Zuckerberg recently stated that there's going to be a breakthrough in AR glasses technology this decade and that AR is the next platform. He's got the means, and the motivation to acquire MVIS  in order to capture the critical technology to enable the next platform and secure his place as a mega-cap technology leader of the future.

We've also seen FB's attempt to platform themselves manifest with their Portal telepresence device. This product line hasn't gained much traction yet and seems as though it could probably benefit from an interactive laser projector and from MVIS' short range LIDAR capabilities.

3.) Apple

Apple is also looking to dominate consumer augmented reality.  In 2018, Apple acquired Akonia Holographics, the AR lens maker, and have a lot of people working on a whole bunch of interesting patent applications. They're bringing out AR content and capabilities for iPads and iPhones (such as the ARKit development platform, and the inclusion of a LIDAR system in the latest iPad for spatial mapping). It's been reported Apple is planning an "AR headset" in 2022, followed by "AR glasses" in 2023.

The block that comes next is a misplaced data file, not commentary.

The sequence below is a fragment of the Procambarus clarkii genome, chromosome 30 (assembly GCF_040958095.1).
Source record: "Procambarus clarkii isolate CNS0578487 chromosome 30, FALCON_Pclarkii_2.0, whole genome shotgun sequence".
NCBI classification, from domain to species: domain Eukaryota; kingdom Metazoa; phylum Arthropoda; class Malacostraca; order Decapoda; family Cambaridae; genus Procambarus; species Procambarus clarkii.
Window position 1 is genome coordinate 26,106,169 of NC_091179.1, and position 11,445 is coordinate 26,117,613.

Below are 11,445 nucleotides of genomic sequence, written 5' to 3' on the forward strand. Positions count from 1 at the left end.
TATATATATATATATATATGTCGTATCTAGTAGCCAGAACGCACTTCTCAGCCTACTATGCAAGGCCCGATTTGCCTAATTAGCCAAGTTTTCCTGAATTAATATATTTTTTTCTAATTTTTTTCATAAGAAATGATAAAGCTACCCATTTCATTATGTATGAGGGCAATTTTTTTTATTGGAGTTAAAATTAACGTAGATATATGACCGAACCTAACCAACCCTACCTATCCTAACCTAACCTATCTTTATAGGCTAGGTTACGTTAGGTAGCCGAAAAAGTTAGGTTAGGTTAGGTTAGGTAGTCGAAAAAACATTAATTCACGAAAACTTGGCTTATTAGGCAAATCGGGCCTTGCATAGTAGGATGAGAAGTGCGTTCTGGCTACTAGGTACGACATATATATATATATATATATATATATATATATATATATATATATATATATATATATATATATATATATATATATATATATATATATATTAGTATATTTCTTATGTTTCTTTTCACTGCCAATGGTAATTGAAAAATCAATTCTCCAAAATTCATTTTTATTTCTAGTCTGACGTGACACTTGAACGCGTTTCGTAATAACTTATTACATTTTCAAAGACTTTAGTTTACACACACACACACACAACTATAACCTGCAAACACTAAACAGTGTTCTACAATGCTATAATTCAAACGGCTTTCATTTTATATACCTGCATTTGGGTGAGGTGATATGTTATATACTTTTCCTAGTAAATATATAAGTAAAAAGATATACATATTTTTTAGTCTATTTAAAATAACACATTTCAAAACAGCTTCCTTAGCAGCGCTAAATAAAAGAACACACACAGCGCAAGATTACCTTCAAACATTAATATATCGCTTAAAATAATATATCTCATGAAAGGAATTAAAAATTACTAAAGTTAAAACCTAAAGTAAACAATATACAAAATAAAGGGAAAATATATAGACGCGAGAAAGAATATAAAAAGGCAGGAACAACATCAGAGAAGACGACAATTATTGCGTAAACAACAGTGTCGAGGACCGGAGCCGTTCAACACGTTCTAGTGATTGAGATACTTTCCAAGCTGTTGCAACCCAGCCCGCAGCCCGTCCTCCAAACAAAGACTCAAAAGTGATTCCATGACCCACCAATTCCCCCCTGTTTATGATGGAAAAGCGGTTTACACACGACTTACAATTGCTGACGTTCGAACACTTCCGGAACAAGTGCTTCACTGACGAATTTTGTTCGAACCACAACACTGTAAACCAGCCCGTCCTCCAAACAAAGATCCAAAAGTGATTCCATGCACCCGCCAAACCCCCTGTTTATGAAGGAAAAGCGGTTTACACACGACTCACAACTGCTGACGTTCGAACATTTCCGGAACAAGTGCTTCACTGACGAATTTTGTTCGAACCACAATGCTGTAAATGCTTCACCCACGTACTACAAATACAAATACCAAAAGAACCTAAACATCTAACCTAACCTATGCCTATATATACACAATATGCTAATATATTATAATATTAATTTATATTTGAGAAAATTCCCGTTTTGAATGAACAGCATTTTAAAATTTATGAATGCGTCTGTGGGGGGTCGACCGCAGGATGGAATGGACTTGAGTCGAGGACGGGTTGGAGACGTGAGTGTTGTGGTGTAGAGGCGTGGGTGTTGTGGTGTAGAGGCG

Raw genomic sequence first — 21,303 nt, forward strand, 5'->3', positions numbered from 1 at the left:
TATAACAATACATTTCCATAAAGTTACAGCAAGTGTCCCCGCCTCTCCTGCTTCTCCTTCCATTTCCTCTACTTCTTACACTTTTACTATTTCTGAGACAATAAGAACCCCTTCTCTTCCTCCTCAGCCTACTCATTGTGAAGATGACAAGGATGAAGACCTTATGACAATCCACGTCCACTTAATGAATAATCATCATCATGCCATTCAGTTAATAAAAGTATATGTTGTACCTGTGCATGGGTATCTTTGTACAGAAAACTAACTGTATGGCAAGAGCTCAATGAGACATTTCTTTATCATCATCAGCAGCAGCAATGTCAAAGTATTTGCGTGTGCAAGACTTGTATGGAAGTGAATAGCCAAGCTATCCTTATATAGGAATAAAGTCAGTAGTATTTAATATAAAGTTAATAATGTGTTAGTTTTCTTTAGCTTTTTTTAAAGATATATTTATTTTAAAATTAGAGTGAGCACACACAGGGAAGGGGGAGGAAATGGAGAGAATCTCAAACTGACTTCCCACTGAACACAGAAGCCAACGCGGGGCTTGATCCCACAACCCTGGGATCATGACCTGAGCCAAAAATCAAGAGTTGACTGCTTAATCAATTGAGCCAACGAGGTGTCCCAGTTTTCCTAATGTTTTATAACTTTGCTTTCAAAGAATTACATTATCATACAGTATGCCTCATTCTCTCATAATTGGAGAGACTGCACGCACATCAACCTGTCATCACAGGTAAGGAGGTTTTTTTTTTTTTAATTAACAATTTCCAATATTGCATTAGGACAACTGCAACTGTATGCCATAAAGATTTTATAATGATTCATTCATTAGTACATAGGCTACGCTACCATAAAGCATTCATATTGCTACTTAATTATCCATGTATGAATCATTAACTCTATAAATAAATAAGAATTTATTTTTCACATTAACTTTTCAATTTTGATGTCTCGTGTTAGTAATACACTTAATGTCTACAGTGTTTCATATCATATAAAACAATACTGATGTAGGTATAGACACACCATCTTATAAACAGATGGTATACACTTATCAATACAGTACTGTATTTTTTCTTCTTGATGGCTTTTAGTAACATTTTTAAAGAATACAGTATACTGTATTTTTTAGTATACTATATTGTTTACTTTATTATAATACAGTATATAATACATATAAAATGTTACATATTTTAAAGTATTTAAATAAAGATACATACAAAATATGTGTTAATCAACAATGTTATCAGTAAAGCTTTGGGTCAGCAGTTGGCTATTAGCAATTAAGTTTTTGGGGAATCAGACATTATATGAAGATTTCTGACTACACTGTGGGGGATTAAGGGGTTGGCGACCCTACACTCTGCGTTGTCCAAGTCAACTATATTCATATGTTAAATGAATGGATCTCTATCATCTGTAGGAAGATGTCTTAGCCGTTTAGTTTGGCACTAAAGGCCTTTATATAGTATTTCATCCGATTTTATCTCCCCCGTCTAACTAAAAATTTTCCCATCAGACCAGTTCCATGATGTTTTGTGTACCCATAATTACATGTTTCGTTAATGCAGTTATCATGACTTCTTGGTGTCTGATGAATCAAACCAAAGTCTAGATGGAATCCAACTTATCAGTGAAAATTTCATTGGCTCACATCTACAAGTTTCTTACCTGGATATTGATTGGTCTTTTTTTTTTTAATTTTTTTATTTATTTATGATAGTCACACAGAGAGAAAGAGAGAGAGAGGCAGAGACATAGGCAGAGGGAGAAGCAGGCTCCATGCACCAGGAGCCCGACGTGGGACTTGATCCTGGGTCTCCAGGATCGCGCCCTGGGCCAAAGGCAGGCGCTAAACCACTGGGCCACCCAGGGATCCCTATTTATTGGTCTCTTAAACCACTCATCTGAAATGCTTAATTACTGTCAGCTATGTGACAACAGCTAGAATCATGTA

By acquiring MVIS, Apple could immediately obtain a revenue stream in AR, via Hololens 2 royalties, add a staff that would give them the know-how to create the best displays for AR, and the eye watering MVIS IP portfolio, giving them the ability to claim IP rights to pretty much any MEMS laser scanning eyewear display product that should materialize (including, one would imagine, the eventual Hololens 3).

Apple is also working on technology to support autonomous vehicles. MVIS has described being ready to sell developer kits of an automotive LIDAR solution in Q4.

4.) Google